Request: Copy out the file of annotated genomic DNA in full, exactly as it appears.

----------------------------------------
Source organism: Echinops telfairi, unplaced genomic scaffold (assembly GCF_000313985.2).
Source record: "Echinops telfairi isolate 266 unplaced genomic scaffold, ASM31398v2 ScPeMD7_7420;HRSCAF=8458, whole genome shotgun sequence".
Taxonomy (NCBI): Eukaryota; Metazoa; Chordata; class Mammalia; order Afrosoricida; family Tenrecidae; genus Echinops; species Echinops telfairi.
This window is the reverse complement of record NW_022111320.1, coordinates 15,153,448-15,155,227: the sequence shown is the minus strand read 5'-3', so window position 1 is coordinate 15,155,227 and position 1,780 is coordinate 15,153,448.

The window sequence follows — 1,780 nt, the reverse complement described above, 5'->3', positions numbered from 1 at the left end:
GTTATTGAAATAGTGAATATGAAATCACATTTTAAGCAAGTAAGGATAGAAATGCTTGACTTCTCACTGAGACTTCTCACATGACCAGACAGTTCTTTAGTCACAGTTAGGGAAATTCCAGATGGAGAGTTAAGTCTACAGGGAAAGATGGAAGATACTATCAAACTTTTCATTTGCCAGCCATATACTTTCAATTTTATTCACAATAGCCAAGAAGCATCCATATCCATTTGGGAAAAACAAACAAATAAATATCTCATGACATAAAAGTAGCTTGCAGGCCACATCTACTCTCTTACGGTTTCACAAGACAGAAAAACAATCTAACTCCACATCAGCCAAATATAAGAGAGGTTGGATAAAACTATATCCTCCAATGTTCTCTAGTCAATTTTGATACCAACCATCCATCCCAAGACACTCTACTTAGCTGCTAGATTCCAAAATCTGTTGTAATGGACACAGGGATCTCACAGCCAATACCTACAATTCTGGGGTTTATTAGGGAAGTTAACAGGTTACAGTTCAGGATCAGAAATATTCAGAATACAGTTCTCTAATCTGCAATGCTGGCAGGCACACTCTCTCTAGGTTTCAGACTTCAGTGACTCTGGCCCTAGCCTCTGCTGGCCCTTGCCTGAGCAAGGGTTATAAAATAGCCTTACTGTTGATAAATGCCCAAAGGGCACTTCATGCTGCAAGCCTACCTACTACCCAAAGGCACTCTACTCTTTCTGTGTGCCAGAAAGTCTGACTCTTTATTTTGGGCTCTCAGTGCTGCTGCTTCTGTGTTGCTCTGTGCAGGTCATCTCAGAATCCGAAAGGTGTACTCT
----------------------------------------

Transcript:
Source organism: Echinops telfairi, unplaced genomic scaffold (assembly GCF_000313985.2).
Source record: "Echinops telfairi isolate 266 unplaced genomic scaffold, ASM31398v2 ScPeMD7_7420;HRSCAF=8458, whole genome shotgun sequence".
Taxonomy (NCBI): Eukaryota; Metazoa; Chordata; class Mammalia; order Afrosoricida; family Tenrecidae; genus Echinops; species Echinops telfairi.
This window is the reverse complement of record NW_022111320.1, coordinates 15,153,448-15,155,227: the sequence shown is the minus strand read 5'-3', so window position 1 is coordinate 15,155,227 and position 1,780 is coordinate 15,153,448.

The window sequence follows — 1,780 nt, the reverse complement described above, 5'->3', positions numbered from 1 at the left end:
GTTATTGAAATAGTGAATATGAAATCACATTTTAAGCAAGTAAGGATAGAAATGCTTGACTTCTCACTGAGACTTCTCACATGACCAGACAGTTCTTTAGTCACAGTTAGGGAAATTCCAGATGGAGAGTTAAGTCTACAGGGAAAGATGGAAGATACTATCAAACTTTTCATTTGCCAGCCATATACTTTCAATTTTATTCACAATAGCCAAGAAGCATCCATATCCATTTGGGAAAAACAAACAAATAAATATCTCATGACATAAAAGTAGCTTGCAGGCCACATCTACTCTCTTACGGTTTCACAAGACAGAAAAACAATCTAACTCCACATCAGCCAAATATAAGAGAGGTTGGATAAAACTATATCCTCCAATGTTCTCTAGTCAATTTTGATACCAACCATCCATCCCAAGACACTCTACTTAGCTGCTAGATTCCAAAATCTGTTGTAATGGACACAGGGATCTCACAGCCAATACCTACAATTCTGGGGTTTATTAGGGAAGTTAACAGGTTACAGTTCAGGATCAGAAATATTCAGAATACAGTTCTCTAATCTGCAATGCTGGCAGGCACACTCTCTCTAGGTTTCAGACTTCAGTGACTCTGGCCCTAGCCTCTGCTGGCCCTTGCCTGAGCAAGGGTTATAAAATAGCCTTACTGTTGATAAATGCCCAAAGGGCACTTCATGCTGCAAGCCTACCTACTACCCAAAGGCACTCTACTCTTTCTGTGTGCCAGAAAGTCTGACTCTTTATTTTGGGCTCTCAGTGCTGCTGCTTCTGTGTTGCTCTGTGCAGGTCATCTCAGAATCCGAAAGGTGTACTCT